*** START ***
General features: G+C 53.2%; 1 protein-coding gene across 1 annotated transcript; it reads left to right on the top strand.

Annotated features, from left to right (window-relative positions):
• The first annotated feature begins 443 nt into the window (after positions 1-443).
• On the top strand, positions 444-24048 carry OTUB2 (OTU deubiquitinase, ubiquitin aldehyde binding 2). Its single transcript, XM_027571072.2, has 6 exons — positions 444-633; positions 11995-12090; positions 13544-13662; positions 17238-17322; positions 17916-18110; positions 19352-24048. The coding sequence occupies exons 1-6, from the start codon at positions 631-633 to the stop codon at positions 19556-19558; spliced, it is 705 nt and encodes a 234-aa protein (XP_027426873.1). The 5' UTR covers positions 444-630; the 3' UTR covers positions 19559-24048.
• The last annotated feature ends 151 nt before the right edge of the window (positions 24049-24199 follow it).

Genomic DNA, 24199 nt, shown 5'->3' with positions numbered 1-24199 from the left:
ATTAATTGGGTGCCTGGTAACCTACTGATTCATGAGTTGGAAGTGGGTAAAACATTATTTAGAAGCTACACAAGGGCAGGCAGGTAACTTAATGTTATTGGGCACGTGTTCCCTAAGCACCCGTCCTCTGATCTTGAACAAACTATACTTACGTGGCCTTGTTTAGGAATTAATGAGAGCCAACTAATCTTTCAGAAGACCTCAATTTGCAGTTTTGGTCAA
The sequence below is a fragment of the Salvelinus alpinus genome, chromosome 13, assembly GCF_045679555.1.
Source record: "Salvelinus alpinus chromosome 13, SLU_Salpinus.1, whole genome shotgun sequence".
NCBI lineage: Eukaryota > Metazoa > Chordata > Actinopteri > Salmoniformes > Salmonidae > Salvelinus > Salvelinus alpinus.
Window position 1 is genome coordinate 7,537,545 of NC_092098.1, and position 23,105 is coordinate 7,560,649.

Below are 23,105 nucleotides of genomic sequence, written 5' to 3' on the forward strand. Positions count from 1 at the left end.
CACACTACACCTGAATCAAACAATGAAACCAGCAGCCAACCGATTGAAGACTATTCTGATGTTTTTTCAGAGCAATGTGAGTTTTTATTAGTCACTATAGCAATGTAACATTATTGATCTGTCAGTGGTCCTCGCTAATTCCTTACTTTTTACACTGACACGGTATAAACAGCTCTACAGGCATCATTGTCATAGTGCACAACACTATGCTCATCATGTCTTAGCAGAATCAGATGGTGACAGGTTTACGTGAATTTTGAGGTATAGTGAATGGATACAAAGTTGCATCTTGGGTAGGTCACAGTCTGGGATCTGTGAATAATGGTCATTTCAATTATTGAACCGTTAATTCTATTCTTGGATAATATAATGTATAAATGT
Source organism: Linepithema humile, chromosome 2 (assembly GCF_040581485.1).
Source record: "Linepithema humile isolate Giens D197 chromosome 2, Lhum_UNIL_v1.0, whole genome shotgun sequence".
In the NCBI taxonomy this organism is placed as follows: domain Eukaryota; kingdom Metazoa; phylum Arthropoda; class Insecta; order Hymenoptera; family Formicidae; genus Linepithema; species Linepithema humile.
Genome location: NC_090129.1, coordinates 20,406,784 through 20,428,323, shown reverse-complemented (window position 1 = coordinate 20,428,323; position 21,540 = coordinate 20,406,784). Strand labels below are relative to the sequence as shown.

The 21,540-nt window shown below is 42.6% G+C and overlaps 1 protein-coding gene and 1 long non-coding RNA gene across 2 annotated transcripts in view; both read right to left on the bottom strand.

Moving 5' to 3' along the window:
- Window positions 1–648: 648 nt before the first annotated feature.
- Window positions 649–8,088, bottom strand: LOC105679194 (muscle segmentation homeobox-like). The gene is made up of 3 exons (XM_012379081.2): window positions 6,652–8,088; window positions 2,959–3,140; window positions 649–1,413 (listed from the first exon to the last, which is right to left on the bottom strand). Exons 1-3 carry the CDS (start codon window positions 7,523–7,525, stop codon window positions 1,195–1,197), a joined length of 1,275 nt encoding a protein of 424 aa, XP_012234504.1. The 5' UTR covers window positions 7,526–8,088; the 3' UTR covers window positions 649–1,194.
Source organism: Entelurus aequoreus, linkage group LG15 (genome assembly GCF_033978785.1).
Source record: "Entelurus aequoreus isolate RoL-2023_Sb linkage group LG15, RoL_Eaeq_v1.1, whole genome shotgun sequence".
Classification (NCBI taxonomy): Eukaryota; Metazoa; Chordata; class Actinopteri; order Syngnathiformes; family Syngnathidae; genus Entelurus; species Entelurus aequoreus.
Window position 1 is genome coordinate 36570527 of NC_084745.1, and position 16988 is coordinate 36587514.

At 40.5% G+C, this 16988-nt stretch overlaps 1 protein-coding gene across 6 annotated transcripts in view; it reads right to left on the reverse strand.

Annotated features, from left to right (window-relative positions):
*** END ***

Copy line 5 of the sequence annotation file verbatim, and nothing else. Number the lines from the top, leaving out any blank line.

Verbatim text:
• The last annotated feature ends 151 nt before the right edge of the window (positions 24049-24199 follow it).